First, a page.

Olympic debutants Robert Dickson and Sean Waddilove from Howth and Skerries in County Dublin got their regatta off to a sensational start today winning the opening race with a nail-biting finish, holding off the GBR boat by mere centimetres on the line.

While the result is provisional the early season promise shown by the two Irish debutantes when they secured the Irish nomination in style in Lanzarote.

Robert Dickson and Sean Waddilove secured a mid-line front row start with plenty of clear air to blast off their Olympic Regatta Robert Dickson and Sean Waddilove secured a mid-line front row start with plenty of clear air to blast off their Olympic Regatta Photo: Sailing Energy

A good start in clear air laid the ground work and favouring the left side of the course they took the lead at the first mark and then had a ding-dong battle with GBR all the way to the finish.

After the race the pair were relieved to start their campaign strongly, emphasising the changing nature of the sport. “I feel thrilled,” said Waddilove after the race, “We can’t ask for a better start, but you have to remember that this is the very first race, and anything could change with eleven races to go, plus a medal race, hopefully!” Dickson added, “It was pretty close, but you only have to win by a few centimetres. We didn’t know crossing the line that we’d done it until we came in and our coach told us.”

Racing is now cancelled for the rest of today and will resume tomorrow.

Silhouetted in the Enoshima sunshine, there's no mistaking the Irish tricolour in the lead of Race One of the 49er fleet Photo: Sailing EnergySilhouetted in the Enoshima sunshine, there's no mistaking the Irish tricolour in the lead of Race One of the 49er fleet Photo: Sailing Energy

The 49er scoreboard says it all - Ireland in the lead in TokyoThe 49er scoreboard says it all - Ireland in the lead in Tokyo in the first of a scheduled 12 races

Results are here

More on Robert Dickson and Sean Waddilove here

Published in Tokyo 2020

Time was when the question of whether the 2020-Olympics-in-2021 should or should not be staged would have been described as the Elephant in the Room, suggesting the presence of an imponderable so large and unthinkable that the sanity-seeking majority of the global sporting population have continued determinedly along as though it is, of course, going to happen. The ponderous pachyderm, they've said, is a figment of people's imagination.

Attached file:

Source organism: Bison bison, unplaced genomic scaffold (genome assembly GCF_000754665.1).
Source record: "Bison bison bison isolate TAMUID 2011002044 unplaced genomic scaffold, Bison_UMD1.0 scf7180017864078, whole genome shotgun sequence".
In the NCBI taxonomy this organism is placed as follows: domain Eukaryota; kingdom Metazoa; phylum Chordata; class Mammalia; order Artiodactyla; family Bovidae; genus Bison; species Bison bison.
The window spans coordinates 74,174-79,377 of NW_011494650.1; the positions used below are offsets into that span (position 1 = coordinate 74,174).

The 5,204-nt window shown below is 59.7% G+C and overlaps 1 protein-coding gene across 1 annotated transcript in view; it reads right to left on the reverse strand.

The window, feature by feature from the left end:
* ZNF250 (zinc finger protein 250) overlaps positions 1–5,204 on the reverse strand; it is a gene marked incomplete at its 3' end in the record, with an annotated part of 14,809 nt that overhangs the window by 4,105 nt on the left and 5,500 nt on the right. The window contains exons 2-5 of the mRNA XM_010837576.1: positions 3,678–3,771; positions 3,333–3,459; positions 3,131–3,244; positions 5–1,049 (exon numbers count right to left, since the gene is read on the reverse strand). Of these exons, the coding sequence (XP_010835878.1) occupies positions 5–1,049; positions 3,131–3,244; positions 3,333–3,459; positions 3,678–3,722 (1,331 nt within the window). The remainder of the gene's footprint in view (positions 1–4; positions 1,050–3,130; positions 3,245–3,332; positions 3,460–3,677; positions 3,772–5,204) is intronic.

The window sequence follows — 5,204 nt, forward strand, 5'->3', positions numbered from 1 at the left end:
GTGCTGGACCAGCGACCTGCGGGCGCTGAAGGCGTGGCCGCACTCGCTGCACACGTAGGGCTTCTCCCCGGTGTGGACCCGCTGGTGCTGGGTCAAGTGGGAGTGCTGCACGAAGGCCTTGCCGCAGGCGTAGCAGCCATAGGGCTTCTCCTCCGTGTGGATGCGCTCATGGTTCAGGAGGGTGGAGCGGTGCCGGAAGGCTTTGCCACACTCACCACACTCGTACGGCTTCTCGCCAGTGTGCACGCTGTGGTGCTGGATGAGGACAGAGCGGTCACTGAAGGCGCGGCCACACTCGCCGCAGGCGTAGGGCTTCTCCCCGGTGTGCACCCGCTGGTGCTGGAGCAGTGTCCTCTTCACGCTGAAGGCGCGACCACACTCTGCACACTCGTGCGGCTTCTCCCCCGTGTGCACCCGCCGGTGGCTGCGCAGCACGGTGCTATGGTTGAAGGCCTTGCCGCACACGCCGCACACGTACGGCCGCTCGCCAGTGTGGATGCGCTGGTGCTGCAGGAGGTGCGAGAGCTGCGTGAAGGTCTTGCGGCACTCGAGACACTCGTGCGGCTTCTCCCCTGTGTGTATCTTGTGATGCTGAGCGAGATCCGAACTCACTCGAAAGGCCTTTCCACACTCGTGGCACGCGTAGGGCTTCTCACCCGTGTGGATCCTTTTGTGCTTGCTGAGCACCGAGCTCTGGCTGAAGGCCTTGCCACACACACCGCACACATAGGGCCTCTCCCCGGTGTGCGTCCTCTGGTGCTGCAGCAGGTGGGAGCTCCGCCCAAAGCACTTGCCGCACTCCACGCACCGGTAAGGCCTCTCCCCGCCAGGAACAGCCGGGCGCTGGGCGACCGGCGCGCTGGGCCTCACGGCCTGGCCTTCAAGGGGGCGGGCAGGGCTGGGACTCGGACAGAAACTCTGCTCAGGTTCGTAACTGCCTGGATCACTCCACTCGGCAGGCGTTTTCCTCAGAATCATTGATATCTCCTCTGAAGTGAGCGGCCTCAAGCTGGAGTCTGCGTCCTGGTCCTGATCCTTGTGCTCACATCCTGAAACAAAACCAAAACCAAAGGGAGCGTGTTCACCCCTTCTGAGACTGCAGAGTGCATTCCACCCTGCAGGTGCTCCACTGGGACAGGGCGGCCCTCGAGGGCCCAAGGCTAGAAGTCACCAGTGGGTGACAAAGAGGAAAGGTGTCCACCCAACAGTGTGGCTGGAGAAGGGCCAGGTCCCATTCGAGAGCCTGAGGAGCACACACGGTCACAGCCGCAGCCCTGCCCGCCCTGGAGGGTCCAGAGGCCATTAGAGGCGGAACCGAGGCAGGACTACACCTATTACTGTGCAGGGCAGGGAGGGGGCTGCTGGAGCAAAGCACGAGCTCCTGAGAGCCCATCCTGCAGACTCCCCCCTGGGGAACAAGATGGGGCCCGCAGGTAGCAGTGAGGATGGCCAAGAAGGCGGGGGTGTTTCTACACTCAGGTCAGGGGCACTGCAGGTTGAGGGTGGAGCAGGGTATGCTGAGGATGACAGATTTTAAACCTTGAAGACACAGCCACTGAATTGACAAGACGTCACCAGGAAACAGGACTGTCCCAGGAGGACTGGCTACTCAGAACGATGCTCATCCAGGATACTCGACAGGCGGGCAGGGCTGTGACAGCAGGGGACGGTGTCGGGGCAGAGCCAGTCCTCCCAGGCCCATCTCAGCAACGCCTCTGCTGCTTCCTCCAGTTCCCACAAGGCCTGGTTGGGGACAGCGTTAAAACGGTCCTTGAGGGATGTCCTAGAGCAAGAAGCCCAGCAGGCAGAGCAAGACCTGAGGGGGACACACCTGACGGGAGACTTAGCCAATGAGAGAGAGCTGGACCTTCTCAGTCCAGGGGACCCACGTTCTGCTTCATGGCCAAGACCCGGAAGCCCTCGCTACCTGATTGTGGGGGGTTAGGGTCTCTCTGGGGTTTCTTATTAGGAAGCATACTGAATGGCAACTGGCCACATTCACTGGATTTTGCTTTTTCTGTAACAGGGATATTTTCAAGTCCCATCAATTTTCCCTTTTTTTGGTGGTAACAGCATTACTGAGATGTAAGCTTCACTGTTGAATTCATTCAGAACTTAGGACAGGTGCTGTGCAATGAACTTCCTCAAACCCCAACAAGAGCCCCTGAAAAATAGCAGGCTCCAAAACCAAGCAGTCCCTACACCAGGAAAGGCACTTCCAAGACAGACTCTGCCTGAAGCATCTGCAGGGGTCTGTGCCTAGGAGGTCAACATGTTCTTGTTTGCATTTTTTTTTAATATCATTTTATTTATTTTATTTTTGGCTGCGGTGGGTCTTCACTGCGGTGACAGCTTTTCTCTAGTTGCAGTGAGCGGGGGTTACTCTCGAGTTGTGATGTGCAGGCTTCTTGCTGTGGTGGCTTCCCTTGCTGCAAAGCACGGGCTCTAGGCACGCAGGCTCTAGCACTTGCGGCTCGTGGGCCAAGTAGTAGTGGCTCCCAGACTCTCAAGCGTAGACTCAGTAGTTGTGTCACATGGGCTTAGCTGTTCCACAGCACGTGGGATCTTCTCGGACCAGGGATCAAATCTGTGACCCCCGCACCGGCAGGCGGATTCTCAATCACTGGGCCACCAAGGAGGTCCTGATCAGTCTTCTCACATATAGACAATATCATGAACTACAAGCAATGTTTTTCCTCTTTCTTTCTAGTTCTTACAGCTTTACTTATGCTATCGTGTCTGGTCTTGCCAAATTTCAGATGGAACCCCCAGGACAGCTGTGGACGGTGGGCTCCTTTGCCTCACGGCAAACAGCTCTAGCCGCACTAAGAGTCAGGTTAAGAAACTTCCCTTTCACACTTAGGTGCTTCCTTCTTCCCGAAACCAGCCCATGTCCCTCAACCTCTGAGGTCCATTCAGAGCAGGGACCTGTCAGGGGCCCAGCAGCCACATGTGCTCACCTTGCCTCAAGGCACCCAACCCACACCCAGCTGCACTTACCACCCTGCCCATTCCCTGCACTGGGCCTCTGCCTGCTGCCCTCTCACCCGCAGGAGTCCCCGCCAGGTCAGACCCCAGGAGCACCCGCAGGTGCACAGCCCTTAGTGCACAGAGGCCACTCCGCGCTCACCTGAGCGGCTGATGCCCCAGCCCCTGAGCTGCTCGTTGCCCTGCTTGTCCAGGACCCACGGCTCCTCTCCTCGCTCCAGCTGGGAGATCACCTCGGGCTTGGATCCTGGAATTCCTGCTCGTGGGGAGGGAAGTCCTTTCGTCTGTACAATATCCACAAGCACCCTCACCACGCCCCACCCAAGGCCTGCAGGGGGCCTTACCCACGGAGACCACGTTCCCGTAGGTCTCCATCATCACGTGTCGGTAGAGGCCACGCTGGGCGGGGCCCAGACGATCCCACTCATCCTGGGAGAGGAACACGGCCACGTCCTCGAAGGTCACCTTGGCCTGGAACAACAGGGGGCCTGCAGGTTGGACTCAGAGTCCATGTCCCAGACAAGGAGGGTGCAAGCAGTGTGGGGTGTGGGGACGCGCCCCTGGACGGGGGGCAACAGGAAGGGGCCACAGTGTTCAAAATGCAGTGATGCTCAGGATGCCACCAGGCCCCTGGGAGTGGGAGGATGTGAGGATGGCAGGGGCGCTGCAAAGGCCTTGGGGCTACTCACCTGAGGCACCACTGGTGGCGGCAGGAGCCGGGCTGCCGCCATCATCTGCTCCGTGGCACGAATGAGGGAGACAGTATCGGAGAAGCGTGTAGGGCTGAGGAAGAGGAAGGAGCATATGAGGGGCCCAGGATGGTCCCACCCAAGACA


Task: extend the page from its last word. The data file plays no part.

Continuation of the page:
But a small but growing minority in sport are increasingly in agreement with the fact that an international super-spreader event like the Olympics simply has to be cancelled as the world still grapples with an ever-mutating virus.

That's the balance of attitudes within the gung-ho sporting community. But within the population at large, the situation is already very different, with 90% of the general population in host country Japan being against the idea of the Games going ahead in July – just two months and one week away, to be precise – while at the more specific level, at least 40 Japanese townships, which in previous Olympiad years had generously hosted national teams, have indicated that in July 2021, such teams will no longer be welcome.

A Spreader Event of Olympic proportions…..but even if the traditional Olympic Parade is not staged in the event of the games being held in Tokyo in July, can safe distancing be maintained in a country where vaccination levels are still very low.A Spreader Event of Olympic proportions…..but even if the traditional Olympic Parade is not staged in the event of the games being held in Tokyo in July, can safe distancing be maintained in a country where vaccination levels are still very low.

The emergence of this and other gloom-inducing facts during the past week or so, such as a lowly 1% vaccination rate in Japan itself, have contributed to what appears to be a tipping point in opinion in top sporting circles. This is leading to the weary resignation of preparing for acceptance of the unthinkable – that the postponed 2020 Olympics will not happen in 2021, and thus is there any point of thinking about a third attempt at staging them in Japan in 2022, when the 2024 Paris Olympics are already thundering up the agenda?

The scenario is so unthinkable - so unreal and rumour-prone - that those of us on the outside can only grasp at straws in the wind as to how things are going in the real decision-making centres. And for long enough, as the majority of us clung to the hope that the Games would go ahead - albeit in very shrunken relatively spectator-less settings – each little indicator that suggested things were on track was hopefully added to our viewpoint.

But in doing so, we were ignoring the sheer vastness, the extremely spread-out nature, and the very lengthy time-span of the modern Olympics. Even in the most normal of times, the potential for some section of the games to come off the rails is ever-present. So heaven alone knows what twists of disease and other trouble might unravel in the extreme heat of 2021 Tokyo in high summer, when hysteria can run amok.

When Ireland first sailed in a Japanese Olympics in 1964, the racing was staged in October when the intense summer heat had eased. This year's regatta is planned here at Enoshima in July, a bit cooler than the main centre of Tokyo nearby, but still making a period of acclimatisation for Irish sailors highly desirable.When Ireland first sailed in a Japanese Olympics in 1964, the racing was staged in October when the intense summer heat had eased. This year's regatta is planned here at Enoshima in July, a bit cooler than the main centre of Tokyo nearby, but still making a period of acclimatisation for Irish sailors highly desirable.